The temperature and humidity of a region on a given day depend largely on the characteristics of the air mass that lies above it. An air mass forms when air sits over a region for several days or longer
and acquires the distinctive temperature and humidity of that region. This happens because heat and moisture are transferred between the ground surface and the air above it until the air has the same characteristics as the ground. For example, air masses that form over oceans are moister than those that form over continents; those that form over polar regions are colder than those that form over the tropics.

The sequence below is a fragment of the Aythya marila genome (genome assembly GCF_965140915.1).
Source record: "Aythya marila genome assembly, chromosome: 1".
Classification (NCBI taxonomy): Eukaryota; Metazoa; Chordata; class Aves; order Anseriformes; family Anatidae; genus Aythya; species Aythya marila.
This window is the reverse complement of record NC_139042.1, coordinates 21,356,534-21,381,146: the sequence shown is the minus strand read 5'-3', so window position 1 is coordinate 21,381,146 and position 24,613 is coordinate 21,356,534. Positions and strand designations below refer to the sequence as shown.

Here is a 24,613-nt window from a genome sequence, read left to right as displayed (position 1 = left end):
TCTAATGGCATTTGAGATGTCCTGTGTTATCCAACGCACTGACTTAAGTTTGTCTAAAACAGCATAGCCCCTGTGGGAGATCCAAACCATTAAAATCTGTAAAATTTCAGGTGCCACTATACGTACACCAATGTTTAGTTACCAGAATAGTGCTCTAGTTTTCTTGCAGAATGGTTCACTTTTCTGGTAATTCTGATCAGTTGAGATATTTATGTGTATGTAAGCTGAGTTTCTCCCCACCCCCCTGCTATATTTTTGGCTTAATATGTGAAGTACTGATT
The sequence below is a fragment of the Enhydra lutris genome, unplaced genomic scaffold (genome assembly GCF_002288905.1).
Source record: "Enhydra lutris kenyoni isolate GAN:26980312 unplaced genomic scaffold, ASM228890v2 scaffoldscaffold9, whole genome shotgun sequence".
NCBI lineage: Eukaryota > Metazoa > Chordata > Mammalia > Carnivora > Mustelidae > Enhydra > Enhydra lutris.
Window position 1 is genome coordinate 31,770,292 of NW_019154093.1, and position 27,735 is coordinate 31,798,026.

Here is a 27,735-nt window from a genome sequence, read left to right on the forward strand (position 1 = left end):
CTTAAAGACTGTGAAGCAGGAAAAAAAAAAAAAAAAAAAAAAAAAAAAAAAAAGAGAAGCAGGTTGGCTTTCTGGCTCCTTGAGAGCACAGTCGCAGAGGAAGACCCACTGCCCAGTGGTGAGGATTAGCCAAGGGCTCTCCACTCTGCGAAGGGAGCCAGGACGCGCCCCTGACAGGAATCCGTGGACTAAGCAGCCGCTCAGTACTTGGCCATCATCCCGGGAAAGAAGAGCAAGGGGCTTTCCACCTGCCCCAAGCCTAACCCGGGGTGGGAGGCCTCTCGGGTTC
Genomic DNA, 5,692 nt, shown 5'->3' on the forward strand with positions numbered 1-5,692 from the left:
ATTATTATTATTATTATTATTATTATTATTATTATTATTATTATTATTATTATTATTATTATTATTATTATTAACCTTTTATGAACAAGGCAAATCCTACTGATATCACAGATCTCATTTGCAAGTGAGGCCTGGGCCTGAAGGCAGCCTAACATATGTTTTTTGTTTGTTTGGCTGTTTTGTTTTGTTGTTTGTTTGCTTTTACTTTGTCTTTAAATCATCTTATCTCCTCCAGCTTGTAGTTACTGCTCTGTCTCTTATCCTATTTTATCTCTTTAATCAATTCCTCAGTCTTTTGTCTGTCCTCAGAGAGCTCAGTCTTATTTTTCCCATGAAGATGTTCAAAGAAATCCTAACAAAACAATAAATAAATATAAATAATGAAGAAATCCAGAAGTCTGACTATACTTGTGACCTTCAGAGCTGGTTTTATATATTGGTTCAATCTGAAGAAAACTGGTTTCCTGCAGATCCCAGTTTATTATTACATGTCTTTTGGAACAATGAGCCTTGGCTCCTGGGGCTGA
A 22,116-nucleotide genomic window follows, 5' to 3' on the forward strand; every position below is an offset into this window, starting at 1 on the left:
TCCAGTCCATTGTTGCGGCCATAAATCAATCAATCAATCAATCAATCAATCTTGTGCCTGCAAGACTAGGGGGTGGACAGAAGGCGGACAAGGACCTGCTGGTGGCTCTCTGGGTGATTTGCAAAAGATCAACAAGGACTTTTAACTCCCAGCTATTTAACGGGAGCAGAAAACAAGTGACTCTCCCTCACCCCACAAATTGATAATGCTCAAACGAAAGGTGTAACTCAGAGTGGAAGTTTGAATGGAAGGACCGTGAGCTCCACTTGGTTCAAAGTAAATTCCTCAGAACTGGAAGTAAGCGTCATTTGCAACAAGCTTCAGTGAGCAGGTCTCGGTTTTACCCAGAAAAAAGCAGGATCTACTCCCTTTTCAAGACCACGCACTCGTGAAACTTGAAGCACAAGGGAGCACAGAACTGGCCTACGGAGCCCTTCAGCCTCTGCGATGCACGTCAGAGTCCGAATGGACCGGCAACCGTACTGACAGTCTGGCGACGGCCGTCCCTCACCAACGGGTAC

When an air mass leaves the place where it formed, it brings its distinctive temperature and humidity characteristics to its new location. Stormy weather may result if the characteristics of the air mass are different from those of the new region. When a cold air mass moves over warm ground, for example, the bottom of the air mass is heated. The warmed air then rises, leading to clouds, rain, and possibly thunderstorms. When a warm air mass travels over cold ground, the bottom of the mass cools and forms a temperature inversion, in which air temperature increases with altitude. Inversions trap air, including pollutants, over a region because the cold air near the ground cannot rise into the warm air above it.
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